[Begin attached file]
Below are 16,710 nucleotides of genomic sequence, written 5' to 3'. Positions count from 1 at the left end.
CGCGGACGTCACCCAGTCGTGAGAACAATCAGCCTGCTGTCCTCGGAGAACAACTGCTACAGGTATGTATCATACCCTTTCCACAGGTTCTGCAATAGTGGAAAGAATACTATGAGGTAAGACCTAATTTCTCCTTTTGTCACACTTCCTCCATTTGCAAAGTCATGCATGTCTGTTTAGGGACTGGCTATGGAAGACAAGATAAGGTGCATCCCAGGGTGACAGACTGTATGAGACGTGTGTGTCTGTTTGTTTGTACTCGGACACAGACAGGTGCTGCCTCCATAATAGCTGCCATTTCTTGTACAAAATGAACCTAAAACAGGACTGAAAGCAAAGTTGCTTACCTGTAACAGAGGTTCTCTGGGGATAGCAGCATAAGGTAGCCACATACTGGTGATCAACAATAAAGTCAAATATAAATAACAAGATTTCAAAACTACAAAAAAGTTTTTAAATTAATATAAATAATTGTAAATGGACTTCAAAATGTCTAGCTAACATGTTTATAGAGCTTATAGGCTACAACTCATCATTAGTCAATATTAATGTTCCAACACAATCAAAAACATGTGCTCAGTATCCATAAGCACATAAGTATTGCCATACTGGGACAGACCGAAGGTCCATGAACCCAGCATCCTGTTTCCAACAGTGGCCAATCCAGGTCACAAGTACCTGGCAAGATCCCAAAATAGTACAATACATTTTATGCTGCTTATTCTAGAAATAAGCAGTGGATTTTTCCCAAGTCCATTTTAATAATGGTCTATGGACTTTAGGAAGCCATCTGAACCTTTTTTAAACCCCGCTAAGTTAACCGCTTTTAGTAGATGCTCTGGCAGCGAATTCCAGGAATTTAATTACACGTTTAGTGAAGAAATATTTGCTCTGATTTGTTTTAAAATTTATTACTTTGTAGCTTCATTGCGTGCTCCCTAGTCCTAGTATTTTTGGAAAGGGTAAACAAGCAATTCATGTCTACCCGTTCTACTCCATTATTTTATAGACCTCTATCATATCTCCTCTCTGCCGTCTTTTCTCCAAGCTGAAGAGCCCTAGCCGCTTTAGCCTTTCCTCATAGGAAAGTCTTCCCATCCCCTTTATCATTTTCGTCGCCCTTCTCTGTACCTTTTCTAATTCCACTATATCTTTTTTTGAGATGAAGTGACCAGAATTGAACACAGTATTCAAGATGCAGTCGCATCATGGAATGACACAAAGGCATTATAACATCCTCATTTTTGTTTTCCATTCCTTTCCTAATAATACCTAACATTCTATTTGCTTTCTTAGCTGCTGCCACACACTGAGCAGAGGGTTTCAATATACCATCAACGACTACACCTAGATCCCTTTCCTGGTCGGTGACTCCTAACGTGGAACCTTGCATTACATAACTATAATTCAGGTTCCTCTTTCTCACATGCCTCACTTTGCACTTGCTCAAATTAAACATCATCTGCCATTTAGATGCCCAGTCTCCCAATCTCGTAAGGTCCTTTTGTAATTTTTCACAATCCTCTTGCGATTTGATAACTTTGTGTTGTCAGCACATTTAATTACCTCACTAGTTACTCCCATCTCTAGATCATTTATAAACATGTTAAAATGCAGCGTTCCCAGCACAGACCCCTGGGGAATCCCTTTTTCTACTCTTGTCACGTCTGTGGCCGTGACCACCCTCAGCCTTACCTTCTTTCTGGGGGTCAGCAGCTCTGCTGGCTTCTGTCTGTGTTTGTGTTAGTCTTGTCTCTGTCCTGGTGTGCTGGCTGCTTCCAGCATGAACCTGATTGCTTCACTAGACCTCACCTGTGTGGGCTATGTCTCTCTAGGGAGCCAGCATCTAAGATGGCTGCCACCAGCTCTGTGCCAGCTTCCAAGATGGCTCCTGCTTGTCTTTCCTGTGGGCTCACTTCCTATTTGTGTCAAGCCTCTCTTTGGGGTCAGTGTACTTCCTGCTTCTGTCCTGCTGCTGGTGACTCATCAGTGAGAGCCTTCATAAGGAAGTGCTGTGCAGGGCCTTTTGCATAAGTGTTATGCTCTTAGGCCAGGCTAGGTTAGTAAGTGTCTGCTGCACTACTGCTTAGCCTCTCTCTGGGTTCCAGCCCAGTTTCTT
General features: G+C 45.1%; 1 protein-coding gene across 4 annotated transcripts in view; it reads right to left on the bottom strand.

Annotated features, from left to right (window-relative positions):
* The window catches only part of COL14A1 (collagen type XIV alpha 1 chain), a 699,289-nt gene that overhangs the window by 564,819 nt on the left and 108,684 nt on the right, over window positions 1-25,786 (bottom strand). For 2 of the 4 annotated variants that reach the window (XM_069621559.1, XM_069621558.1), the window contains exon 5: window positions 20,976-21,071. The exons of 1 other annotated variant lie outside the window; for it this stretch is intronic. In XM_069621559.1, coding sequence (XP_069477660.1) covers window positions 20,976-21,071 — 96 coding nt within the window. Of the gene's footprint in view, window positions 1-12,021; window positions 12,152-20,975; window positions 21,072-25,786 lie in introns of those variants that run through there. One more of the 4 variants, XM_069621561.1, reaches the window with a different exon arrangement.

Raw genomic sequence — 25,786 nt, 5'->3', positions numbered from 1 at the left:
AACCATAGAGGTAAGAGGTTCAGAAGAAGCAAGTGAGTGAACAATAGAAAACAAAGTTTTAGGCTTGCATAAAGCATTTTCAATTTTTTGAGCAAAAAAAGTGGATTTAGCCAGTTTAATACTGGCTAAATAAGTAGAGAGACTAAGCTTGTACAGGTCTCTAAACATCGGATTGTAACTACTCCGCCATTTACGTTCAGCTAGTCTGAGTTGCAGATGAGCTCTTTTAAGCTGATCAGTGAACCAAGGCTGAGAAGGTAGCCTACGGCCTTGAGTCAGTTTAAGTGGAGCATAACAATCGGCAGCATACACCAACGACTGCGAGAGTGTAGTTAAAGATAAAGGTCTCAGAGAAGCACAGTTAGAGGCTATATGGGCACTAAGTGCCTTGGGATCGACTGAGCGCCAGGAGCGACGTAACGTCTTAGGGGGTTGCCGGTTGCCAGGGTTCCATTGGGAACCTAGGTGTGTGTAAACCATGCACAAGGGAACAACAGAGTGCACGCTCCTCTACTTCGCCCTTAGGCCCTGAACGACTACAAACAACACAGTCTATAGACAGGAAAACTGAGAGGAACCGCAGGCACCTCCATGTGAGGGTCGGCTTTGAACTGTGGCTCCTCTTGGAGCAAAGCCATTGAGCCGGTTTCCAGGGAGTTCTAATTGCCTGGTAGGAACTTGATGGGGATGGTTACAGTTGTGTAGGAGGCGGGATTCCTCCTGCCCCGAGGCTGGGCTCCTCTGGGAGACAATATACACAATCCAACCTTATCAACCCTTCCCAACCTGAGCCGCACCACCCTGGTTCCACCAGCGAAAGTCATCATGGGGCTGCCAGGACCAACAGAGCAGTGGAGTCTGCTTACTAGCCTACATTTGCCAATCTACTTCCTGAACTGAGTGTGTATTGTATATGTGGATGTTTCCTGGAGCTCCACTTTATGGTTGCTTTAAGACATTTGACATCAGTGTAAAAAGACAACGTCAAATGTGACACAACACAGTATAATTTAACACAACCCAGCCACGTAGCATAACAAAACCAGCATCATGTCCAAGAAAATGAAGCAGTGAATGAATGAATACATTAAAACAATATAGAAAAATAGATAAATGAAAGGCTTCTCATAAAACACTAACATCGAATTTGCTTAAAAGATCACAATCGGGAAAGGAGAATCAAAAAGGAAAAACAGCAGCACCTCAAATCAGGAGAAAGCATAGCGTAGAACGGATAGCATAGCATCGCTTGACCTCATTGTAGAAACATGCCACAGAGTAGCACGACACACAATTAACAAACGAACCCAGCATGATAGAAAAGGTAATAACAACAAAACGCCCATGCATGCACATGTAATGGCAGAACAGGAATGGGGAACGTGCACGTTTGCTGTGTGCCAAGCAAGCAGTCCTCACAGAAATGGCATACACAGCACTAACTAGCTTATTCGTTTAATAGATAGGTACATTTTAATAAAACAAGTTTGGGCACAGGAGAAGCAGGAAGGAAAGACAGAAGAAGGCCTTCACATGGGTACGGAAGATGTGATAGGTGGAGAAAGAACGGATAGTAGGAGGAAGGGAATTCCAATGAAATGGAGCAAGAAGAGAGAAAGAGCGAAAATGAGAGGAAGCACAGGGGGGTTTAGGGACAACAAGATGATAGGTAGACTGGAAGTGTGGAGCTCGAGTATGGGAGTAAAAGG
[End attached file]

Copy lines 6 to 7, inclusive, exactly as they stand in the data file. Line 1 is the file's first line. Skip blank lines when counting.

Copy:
Raw genomic sequence — 25,786 nt, 5'->3', positions numbered from 1 at the left:
AACCATAGAGGTAAGAGGTTCAGAAGAAGCAAGTGAGTGAACAATAGAAAACAAAGTTTTAGGCTTGCATAAAGCATTTTCAATTTTTTGAGCAAAAAAAGTGGATTTAGCCAGTTTAATACTGGCTAAATAAGTAGAGAGACTAAGCTTGTACAGGTCTCTAAACATCGGATTGTAACTACTCCGCCATTTACGTTCAGCTAGTCTGAGTTGCAGATGAGCTCTTTTAAGCTGATCAGTGAACCAAGGCTGAGAAGGTAGCCTACGGCCTTGAGTCAGTTTAAGTGGAGCATAACAATCGGCAGCATACACCAACGACTGCGAGAGTGTAGTTAAAGATAAAGGTCTCAGAGAAGCACAGTTAGAGGCTATATGGGCACTAAGTGCCTTGGGATCGACTGAGCGCCAGGAGCGACGTAACGTCTTAGGGGGTTGCCGGTTGCCAGGGTTCCATTGGGAACCTAGGTGTGTGTAAACCATGCACAAGGGAACAACAGAGTGCACGCTCCTCTACTTCGCCCTTAGGCCCTGAACGACTACAAACAACACAGTCTATAGACAGGAAAACTGAGAGGAACCGCAGGCACCTCCATGTGAGGGTCGGCTTTGAACTGTGGCTCCTCTTGGAGCAAAGCCATTGAGCCGGTTTCCAGGGAGTTCTAATTGCCTGGTAGGAACTTGATGGGGATGGTTACAGTTGTGTAGGAGGCGGGATTCCTCCTGCCCCGAGGCTGGGCTCCTCTGGGAGACAATATACACAATCCAACCTTATCAACCCTTCCCAACCTGAGCCGCACCACCCTGGTTCCACCAGCGAAAGTCATCATGGGGCTGCCAGGACCAACAGAGCAGTGGAGTCTGCTTACTAGCCTACATTTGCCAATCTACTTCCTGAACTGAGTGTGTATTGTATATGTGGATGTTTCCTGGAGCTCCACTTTATGGTTGCTTTAAGACATTTGACATCAGTGTAAAAAGACAACGTCAAATGTGACACAACACAGTATAATTTAACACAACCCAGCCACGTAGCATAACAAAACCAGCATCATGTCCAAGAAAATGAAGCAGTGAATGAATGAATACATTAAAACAATATAGAAAAATAGATAAATGAAAGGCTTCTCATAAAACACTAACATCGAATTTGCTTAAAAGATCACAATCGGGAAAGGAGAATCAAAAAGGAAAAACAGCAGCACCTCAAATCAGGAGAAAGCATAGCGTAGAACGGATAGCATAGCATCGCTTGACCTCATTGTAGAAACATGCCACAGAGTAGCACGACACACAATTAACAAACGAACCCAGCATGATAGAAAAGGTAATAACAACAAAACGCCCATGCATGCACATGTAATGGCAGAACAGGAATGGGGAACGTGCACGTTTGCTGTGTGCCAAGCAAGCAGTCCTCACAGAAATGGCATACACAGCACTAACTAGCTTATTCGTTTAATAGATAGGTACATTTTAATAAAACAAGTTTGGGCACAGGAGAAGCAGGAAGGAAAGACAGAAGAAGGCCTTCACATGGGTACGGAAGATGTGATAGGTGGAGAAAGAACGGATAGTAGGAGGAAGGGAATTCCAATGAAATGGAGCAAGAAGAGAGAAAGAGCGAAAATGAGAGGAAGCACAGGGGGGTTTAGGGACAACAAGATGATAGGTAGACTGGAAGTGTGGAGCTCGAGTATGGGAGTAAAAGG